**Did you know for every grant that professors bring in, the university automatically gets 51% of the money? This is one reason why grants are written so large. And why the university takes notice when a professor brings down $1,000,000 in grant funds. Guess who will get tenure now?

***In our department, the faculty pretty much leave the graduate student teachers alone, unless we have very low course evaluations. At my most cynical, I imagine their attitude is that we should strive to be mediocre teachers (not too bad, or the students will complain; not too good, or our research will suffer).

****Incidentally, I believe that all people working in higher education should have to see this movie, but I'm not sure how to implement my evil plan.


Drek said...

Part of the problem, additionally, is that parents often think that it's a good thing to send their children to a university with top notch researchers. Some of those folks ARE excellent teachers but, probably more often, they either are not, or struggle to stay out of the classroom whenever possible. What college students get is not exactly what is advertised.

In defense of grad programs, however, what gets most of us jobs isn't our teaching acumen. So, from the perspective of a department, a grad student who is spending a whole lot of time on their teaching is a student who is more likely to be sitting around using up a budget line for ten years. That is, arguably, not good for anyone.

Brad Wright said...

Great post.

Graduate school is quite a shock for a lot of students as they try to work through the teaching vs. research angle.

Once you have tenure, it's easy... you do what you want. I have one colleague who just focuses on teaching and wins awards for it. But... even then s/he suffers when its merit pay time.

I've had to learn to value teaching, for coming out of graduate school I was so socialized into research that teaching was just a necessary evil.

Related to this is a sea-change in expectations for grad students publishing. Back in the day, several decades ago, students were hired on promise and connections. Now, its publish or perish, even as a grad student.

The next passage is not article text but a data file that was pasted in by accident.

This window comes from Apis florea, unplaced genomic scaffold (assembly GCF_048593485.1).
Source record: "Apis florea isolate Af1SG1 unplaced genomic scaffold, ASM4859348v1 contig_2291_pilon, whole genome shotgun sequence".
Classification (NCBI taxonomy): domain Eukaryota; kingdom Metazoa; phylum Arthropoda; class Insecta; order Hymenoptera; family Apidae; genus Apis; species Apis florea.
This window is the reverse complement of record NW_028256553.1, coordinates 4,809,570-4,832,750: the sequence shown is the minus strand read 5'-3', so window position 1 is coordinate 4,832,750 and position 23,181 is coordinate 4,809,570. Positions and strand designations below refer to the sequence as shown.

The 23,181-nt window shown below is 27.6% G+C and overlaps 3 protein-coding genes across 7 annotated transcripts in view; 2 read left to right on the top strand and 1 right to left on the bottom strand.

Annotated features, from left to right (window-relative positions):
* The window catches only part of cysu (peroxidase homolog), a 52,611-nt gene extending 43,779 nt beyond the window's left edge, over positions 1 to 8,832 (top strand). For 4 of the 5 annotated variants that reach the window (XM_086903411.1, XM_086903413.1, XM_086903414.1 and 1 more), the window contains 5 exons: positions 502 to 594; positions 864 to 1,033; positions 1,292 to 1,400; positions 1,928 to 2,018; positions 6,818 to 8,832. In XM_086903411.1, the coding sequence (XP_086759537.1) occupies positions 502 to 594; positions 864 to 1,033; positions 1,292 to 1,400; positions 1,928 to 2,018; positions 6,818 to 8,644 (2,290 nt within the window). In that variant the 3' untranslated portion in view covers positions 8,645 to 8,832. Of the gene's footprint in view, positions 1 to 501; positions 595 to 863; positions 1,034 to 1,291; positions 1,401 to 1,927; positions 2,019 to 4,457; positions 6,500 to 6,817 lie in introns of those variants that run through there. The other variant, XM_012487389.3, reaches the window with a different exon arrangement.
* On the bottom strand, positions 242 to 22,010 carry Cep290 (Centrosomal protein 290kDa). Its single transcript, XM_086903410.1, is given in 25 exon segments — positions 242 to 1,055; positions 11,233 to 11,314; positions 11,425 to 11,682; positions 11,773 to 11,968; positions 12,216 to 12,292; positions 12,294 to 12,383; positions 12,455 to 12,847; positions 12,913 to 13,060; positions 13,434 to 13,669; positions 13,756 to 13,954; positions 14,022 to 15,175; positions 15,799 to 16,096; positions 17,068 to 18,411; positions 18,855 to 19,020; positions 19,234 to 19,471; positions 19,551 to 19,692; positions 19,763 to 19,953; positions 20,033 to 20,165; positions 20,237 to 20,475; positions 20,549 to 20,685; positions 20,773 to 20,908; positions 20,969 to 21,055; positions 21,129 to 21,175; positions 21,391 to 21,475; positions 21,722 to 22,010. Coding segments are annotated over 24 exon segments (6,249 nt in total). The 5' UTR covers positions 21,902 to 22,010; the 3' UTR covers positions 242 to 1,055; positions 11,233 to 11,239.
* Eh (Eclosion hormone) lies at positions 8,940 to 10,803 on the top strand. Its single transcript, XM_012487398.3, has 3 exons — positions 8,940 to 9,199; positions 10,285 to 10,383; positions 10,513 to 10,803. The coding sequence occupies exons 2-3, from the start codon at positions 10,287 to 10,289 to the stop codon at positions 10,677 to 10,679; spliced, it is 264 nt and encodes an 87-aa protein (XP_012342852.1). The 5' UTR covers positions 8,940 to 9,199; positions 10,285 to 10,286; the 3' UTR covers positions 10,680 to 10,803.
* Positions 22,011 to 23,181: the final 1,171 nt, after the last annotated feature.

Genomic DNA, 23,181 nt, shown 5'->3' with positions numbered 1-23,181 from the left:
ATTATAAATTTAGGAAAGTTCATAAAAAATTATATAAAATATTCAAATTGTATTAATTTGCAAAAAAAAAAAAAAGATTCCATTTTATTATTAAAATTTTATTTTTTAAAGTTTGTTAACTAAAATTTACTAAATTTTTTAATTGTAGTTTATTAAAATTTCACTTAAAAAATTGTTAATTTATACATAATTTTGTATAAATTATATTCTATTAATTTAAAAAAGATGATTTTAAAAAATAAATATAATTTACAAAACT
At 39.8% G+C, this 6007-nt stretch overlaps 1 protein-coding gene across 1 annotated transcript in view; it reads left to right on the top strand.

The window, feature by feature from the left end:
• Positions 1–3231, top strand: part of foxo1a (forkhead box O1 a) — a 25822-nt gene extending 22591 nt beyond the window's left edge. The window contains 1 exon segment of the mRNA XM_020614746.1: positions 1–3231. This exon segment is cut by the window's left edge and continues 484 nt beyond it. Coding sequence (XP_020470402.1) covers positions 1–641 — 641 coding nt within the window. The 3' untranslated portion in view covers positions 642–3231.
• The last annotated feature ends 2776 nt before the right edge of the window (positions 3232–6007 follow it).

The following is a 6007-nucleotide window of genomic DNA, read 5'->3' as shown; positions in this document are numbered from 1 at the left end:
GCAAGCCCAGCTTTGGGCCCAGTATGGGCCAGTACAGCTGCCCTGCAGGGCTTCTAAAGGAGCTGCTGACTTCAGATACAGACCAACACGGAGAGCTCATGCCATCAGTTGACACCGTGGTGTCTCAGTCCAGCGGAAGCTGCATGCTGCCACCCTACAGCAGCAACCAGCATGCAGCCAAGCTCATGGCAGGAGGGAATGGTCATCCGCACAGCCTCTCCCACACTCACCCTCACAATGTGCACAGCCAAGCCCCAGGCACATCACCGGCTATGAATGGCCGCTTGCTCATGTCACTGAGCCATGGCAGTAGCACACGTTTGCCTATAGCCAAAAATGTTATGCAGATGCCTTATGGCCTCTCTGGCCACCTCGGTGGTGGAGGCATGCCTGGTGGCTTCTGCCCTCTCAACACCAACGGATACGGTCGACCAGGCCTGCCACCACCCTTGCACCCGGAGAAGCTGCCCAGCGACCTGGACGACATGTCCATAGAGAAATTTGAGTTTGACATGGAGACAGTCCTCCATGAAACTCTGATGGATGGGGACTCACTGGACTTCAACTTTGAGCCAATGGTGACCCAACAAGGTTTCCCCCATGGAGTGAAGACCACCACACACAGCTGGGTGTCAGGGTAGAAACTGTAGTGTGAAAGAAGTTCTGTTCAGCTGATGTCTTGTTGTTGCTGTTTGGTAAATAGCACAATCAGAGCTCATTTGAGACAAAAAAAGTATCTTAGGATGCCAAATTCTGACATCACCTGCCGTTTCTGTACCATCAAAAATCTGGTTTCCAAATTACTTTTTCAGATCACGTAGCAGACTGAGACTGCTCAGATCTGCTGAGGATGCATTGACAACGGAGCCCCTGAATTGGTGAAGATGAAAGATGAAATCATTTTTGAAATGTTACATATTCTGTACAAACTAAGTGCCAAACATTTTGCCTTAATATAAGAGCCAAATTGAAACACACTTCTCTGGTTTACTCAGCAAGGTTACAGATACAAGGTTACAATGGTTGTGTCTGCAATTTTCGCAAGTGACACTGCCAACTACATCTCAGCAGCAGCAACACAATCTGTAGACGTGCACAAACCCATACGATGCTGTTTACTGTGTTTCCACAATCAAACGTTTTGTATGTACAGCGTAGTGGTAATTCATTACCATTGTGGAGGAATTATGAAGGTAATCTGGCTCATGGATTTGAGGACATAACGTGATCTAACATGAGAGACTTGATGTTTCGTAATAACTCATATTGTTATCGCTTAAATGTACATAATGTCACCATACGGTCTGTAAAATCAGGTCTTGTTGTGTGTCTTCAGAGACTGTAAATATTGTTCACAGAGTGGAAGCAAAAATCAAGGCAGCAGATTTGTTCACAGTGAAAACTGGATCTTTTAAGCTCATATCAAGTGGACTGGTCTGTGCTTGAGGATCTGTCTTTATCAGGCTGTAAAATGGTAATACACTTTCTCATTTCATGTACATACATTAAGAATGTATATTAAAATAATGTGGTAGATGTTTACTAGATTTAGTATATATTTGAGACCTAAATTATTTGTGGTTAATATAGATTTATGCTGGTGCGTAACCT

Maybe this is good, maybe bad, but it is what it is (to quote Bill Belichick). As a result, it's more important than ever for faculty to publish with grad students.

I don't know if being a professor is a calling, but it sure is a great life!

Anonymous said...

What came as a shock to me was the apparent status-consciousness of departmental hiring practices. Maybe it's a coincidence, and those students at the 'top schools' really are always better qualified, but I've noticed a distinct trend for schools to only hire graduates from departments with a higher ranking than their own. I have even been told that the vast majority of jobs out of grad school are lateral moves or lower. Why? Is there any hope for me???

I graduate in three years, and my dream position is at a certain school that is a few notches above my own. A quick perusal of their hiring record shows NO hires from schools at my prestige level. My only hope is that if I work hard, I can become a statistical anomaly. Maybe my department's ranking will significantly rise while I'm there...

Practicing Idealist said...

Brad, I agree with you. However, I wonder if priviledging research becomes a pattern that continues after earning tenure. Getting the accolades that come with publications can be a powerful motivator to continue devoting most of one's time to research, rather than teaching. As somebody who cared passionately about having good teachers when I was an undergraduate, and somebody who cares passionately about being a good teacher, the whole system really frustrates me from time to time (and the more so the farther I have gotten in my program).

Anomie, you know as well as I that there are always statistical outliers. It seems to me that if you publish in the top journals while you're a graduate student, it will be hard for the top departments to ignore you. Additionally, there are professors in my department who didn't start out at the top, but worked there way up by getting jobs at mid-rank schools, publishing a lot, and going for the higher-ranked departments. Nothing is impossible, but our structural positions do constrain our choices, I'm not going to lie. Good luck!